Sunday 21 October 2018

This ingenious little lamp lights up to tell you which colour of bins to put out

Meet Scottish inventor Darren Tarbard, the man behind the BinDayCator.

It connects to the local council’s website to let owners know which rubbish collections to expect (Darren Tarbard)
It connects to the local council’s website to let owners know which rubbish collections to expect (Darren Tarbard)

By Edd Dracott, Press Association

A Scottish inventor has gone viral after creating a lamp that tells you what colour bins to put out.

Darren Tarbard’s creation – originally called the Bindicator but changed to BinDayCator for legal reasons due to an unrelated product of the same name – connects to the local council’s website to let owners know which rubbish collections to expect.

“As soon as the councils website is updated the BinDayCator changes colour to indicate the colour of the upcoming bins,” the inventor explained to the Press Association.

“For example if you need to put out the green bin, it will light up green.

“If you have to put out a red and a blue bin half of the bin will light up red and half blue – this works for up to four bins simultaneously.

Darren says 24 hours before the bins are due for collection the light will gently pulse to warn pick up is imminent – he plans to make the bin lid a button in the future to disable it and let others in the household know it’s been dealt with.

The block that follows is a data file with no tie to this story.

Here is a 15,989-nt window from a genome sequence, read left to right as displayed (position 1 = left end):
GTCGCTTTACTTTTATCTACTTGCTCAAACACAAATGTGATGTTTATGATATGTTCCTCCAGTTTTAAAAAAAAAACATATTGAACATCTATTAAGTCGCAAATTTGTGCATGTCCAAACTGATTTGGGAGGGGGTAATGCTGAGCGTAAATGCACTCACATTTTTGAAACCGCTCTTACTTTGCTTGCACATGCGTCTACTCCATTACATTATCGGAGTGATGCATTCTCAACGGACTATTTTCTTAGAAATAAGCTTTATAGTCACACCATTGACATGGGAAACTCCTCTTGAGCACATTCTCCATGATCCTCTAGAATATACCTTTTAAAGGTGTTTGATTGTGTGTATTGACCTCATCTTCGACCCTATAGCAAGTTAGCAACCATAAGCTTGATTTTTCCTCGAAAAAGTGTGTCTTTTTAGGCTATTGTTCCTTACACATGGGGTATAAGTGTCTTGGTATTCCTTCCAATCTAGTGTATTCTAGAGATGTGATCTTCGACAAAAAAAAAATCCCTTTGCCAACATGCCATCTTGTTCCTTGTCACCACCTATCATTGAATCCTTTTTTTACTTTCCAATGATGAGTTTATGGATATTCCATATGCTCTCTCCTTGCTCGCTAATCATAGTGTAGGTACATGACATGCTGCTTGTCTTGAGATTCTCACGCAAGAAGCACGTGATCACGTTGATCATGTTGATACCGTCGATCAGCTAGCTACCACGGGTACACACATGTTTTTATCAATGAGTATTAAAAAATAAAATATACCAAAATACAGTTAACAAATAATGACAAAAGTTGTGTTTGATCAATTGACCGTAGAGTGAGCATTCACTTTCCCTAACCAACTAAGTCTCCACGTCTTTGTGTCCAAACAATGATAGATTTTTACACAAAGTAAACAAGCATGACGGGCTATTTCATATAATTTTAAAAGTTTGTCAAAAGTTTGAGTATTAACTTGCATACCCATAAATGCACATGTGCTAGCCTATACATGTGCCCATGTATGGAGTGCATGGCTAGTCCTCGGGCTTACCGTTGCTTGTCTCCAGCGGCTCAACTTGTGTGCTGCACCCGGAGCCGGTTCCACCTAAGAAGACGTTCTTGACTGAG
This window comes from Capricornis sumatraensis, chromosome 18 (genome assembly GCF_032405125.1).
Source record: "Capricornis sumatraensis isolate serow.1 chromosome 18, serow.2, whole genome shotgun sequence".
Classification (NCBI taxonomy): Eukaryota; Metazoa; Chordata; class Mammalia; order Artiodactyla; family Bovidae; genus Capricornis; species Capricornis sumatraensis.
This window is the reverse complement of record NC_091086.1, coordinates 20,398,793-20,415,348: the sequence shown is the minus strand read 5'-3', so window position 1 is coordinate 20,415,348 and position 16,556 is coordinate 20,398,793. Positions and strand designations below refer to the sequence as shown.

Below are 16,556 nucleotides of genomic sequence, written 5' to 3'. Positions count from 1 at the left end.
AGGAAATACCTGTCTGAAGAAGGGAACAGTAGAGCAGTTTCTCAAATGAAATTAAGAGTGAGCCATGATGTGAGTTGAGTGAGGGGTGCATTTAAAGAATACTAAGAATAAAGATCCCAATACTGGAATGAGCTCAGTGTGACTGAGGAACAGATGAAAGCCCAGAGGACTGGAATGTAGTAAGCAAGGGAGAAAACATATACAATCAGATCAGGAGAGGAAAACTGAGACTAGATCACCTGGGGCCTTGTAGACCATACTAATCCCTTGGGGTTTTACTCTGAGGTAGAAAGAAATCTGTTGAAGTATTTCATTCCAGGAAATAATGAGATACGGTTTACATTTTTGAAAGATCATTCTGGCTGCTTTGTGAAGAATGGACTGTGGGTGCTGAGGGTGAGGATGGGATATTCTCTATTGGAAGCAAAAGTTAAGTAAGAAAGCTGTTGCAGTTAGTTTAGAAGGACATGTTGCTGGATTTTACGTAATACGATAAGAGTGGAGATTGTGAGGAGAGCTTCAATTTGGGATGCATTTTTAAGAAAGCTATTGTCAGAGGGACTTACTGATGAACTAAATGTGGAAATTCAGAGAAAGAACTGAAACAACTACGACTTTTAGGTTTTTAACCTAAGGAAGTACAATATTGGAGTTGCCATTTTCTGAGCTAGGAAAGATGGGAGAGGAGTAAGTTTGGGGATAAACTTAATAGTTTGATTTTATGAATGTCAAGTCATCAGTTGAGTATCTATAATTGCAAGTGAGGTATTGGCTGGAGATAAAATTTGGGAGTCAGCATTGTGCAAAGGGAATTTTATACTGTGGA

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(Darren Tarbard)

Darren, from Glasgow, has worked as an IT consultant for 20 years but every few years likes to work on personal projects, such as computer games, haptic feedback and virtual reality.

After forgetting to put his recycling bins out a few months ago, Darren wanted to “make sure it wouldn’t happen again” so created the BinDayCator over the course of a week – using 3D printing to create the small lamp.

“I left it on top of our recycling bins in the kitchen and it just became an ever present indicator,” Darren told the Press Association.

“I started to appreciate being forewarned, for example if this week was the ‘garden waste’ bin then it reminded me to do the pruning in the garden.”

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(Darren Tarbard)

After months of use Darren then posted a picture of his handy device to Facebook, where he said the conecpt was “an instant hit” among his friends.

“I hadn’t realised the annoyance was so widespread,” said Darren. “I copied and pasted the same simple sentence and photo to Twitter and went off to work on other things.

“I didn’t think that much of it but came back to my phone constantly buzzing and flashing – I was getting notifications faster than I could read them.”

Darren’s BinDayCator has now been shared thousands of times and received messages of support from the UK and abroad.

“Someone in Japan declared that Japan desperately needs this device,” said Darren. “Another from Germany said it would be a big hit there too.”

Darren warns not all bin collection web-pages will currently work with the technology, but he has been approached by multiple councils expressing an interest in the technology and he has offered to work with them to make their data more accessible.

“BinDayCator’s internet platform can offer them a ready made system to enter their data into and for residents it will lead to more standardisation and hopefully simplicity,” said Darren.

“I’ve also been approached by other companies who are interested in using the technology for other purposes.

“For example a pill indicator for elderly people or to remind people with additional support needs of common routine tasks.”

Darren is now awaiting a Kickstarter campaign for the device to be approved, to gather funds with the hope of mass-production.

Press Association

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